Software engineer Ben Wencke loves the creative process
For Ben Wencke, the Indy Tech Fellowship was the perfect next step after college to put his passion for building things to good use and to make an impact on his community. Growing up in Mays, Indiana (population around 100), Ben never thought Indianapolis was small. It was the “big city” to visit if he needed anything not available in Mays. Without the TechPointX talent programs, however, Ben would likely be in San Francisco right now.
Art was Ben’s first love, so much so that he resolved to become an artist at a young age. In order to share his artwork with the world, Ben created a website that would showcase his creations. While he was building his website, he discovered a new avenue to funnel his natural creativity through — software development.
“I realized that building software was an endeavor that required just as much creativity as being an artist, while also being far more practical and personally rewarding. It is very easy to measure success in software (eg. a properly functioning application), whereas success in art is very loosely defined,” he explains.
Ben attended Purdue University after high school with a major in computer science honors. He received a certification in entrepreneurship and innovation through what he considers the most useful set of courses throughout his time at Purdue.
“I learned way more about building software and living life in general from these classes than I did from every other class I’ve ever taken combined.” He also minored in music theory and history in order to continue challenging himself artistically through music, his favorite hobby from high school. Ben is a composer and considers it his most important hobby. He hopes to one day make music a part of his career.
When asked what interests him about software engineering, Ben answers, “I’m passionate about building products that will have an impact on a significant number of people. I love every part of the process of product creation from the users’ needs, to the business strategy, to the ideation, to the design, the development, the marketing, all of it. My focus, however, is software, and as far as I can tell, computer science is the only thing to study that guarantees you get to work on software.”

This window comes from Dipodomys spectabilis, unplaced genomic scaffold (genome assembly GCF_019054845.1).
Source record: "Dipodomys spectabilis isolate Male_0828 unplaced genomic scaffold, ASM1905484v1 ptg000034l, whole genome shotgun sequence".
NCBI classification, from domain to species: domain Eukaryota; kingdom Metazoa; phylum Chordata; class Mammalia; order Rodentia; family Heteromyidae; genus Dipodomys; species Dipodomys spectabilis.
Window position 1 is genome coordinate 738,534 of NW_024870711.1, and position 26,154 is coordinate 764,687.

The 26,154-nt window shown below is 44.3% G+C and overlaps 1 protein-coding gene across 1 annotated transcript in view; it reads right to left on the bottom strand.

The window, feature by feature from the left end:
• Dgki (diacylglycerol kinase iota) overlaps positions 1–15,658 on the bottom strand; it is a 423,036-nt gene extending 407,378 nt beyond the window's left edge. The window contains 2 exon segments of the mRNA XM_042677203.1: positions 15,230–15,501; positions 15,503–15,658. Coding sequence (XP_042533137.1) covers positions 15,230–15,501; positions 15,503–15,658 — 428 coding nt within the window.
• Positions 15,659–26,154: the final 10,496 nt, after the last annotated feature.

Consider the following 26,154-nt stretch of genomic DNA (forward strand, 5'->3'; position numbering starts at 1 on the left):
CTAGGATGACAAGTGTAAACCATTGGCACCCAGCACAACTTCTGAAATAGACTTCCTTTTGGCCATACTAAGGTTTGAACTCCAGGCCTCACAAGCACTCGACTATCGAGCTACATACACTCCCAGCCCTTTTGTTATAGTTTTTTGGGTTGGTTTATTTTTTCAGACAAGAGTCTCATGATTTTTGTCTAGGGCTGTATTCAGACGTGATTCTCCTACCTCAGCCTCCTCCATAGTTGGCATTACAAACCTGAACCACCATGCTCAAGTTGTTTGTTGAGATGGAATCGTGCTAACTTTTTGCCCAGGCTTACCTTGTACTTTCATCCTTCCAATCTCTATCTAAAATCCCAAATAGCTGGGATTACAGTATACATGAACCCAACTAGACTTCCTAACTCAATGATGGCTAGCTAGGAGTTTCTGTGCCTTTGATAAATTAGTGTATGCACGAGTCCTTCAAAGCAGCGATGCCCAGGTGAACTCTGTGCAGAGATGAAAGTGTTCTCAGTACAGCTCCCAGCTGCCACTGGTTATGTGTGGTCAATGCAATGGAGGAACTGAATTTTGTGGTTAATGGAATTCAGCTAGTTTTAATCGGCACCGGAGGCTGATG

During school, Ben took many opportunities to develop his real-world software skills. He took three part-time and two full-time internships with Interactive Intelligence, (now Genesys,) and one full-time internship with Salesforce. Two of his summer internships were facilitated through the Xtern program, where he lived and worked downtown with a group of like-minded upperclassmen from different schools across the country. “My time at Interactive Intelligence taught me about working on a development team and writing robust code,” he says.
Because of Ben’s involvement in the charter year and year two of the Xtern program, he had a hand in influencing what the Indy Tech Fellowship would be and what it is today. Between offers on the West Coast and an offer from High Alpha in downtown Indianapolis through the fellowship, Ben had a lot to consider when choosing where he would end up after his time at Purdue. Ultimately, he chose venture studio High Alpha and was matched with one of their newest startups, Doxly, to complete his fellowship.
Today, Ben is a software engineer at Doxly. He spends a majority of his time building new features for the startup’s major product and finds great satisfaction in his ability to participate in every step of the process from ideation to implementation.